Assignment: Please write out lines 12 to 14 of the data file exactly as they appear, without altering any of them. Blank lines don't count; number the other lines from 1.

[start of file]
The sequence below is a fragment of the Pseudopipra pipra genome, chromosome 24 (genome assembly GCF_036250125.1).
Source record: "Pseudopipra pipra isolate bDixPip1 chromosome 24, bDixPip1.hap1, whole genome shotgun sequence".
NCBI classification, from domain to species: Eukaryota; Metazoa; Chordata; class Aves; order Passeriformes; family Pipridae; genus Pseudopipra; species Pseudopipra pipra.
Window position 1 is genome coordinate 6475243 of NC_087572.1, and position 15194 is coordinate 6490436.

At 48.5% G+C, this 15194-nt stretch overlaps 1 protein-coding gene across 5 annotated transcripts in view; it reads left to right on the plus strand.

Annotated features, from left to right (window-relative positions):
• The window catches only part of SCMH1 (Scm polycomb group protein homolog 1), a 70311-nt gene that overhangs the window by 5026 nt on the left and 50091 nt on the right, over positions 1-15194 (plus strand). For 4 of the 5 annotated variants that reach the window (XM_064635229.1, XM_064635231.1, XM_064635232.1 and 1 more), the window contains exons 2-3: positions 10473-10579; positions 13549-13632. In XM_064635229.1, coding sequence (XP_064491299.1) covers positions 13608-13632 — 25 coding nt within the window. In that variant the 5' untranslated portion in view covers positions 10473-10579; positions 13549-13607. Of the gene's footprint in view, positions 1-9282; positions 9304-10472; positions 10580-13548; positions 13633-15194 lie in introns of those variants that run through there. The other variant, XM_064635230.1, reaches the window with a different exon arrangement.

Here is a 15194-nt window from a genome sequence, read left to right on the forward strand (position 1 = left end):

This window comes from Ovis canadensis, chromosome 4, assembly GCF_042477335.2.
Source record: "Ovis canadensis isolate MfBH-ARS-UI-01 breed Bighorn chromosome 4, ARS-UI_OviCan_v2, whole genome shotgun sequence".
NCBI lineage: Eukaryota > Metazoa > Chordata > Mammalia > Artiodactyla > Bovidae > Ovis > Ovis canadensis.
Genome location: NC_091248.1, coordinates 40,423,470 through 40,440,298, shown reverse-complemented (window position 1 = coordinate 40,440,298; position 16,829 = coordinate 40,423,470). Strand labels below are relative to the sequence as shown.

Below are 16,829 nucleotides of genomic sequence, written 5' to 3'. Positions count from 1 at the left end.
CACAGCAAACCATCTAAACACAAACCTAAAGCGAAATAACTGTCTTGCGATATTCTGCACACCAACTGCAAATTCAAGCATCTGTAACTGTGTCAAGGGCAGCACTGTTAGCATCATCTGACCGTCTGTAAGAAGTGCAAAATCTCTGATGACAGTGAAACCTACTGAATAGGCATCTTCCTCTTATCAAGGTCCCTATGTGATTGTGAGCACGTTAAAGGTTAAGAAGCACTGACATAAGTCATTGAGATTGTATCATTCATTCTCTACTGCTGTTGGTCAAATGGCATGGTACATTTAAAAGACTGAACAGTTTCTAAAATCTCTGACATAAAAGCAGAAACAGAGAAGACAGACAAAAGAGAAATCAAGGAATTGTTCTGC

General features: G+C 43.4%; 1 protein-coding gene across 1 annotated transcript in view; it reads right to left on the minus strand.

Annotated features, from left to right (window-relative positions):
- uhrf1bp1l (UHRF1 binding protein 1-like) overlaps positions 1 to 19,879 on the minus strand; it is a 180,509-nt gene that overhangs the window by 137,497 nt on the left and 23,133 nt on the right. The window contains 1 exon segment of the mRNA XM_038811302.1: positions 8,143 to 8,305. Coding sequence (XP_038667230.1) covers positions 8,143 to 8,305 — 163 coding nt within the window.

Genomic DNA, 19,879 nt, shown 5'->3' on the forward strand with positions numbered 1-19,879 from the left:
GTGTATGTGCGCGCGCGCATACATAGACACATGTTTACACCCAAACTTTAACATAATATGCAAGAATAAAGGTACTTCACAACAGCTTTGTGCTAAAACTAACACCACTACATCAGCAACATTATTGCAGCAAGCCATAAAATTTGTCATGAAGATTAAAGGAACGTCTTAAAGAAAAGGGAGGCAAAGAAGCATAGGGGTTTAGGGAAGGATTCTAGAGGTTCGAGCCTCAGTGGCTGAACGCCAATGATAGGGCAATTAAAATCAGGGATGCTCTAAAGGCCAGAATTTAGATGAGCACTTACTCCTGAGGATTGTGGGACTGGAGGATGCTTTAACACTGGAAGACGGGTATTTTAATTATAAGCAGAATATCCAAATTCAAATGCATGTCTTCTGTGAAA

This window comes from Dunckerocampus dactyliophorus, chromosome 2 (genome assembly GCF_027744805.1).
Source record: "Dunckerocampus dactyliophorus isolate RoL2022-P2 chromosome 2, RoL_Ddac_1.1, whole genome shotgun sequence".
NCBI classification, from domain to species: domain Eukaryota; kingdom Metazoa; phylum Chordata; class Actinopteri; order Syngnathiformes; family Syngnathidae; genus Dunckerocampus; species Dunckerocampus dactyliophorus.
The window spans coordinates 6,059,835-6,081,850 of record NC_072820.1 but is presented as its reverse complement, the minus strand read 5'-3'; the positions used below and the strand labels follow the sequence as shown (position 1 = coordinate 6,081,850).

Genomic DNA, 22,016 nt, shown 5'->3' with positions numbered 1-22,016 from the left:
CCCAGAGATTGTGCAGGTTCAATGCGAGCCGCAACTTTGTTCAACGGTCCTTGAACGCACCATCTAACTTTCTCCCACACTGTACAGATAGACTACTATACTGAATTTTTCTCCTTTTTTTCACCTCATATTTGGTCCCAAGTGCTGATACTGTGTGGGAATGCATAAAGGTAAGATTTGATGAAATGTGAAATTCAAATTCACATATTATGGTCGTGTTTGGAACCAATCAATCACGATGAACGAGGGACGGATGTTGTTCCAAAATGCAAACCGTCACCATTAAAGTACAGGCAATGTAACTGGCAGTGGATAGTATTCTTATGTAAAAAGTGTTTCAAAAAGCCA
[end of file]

Genome location: NC_091248.1, coordinates 40,423,470 through 40,440,298, shown reverse-complemented (window position 1 = coordinate 40,440,298; position 16,829 = coordinate 40,423,470). Strand labels below are relative to the sequence as shown.

Below are 16,829 nucleotides of genomic sequence, written 5' to 3'. Positions count from 1 at the left end.
CACAGCAAACCATCTAAACACAAACCTAAAGCGAAATAACTGTCTTGCGATATTCTGCACACCAACTGCAAATTCAAGCATCTGTAACTGTGTCAAGGGCAGCACTGTTAGCATCATCTGACCGTCTGTAAGAAGTGCAAAATCTCTGATGACAGTGAAACCTACTGAATAGGCATCTTCCTCTTATCAAGGTCCCTATGTGATTGTGAGCACGTTAAAGGTTAAGAAGCACTGACATAAGTCATTGAGATTGTATCATTCATTCTCTACTGCTGTTGGTCAAATGGCATGGTACATTTAAAAGACTGAACAGTTTCTAAAATCTCTGACATAAAAGCAGAAACAGAGAAGACAGACAAAAGAGAAATCAAGGAATTGTTCTGC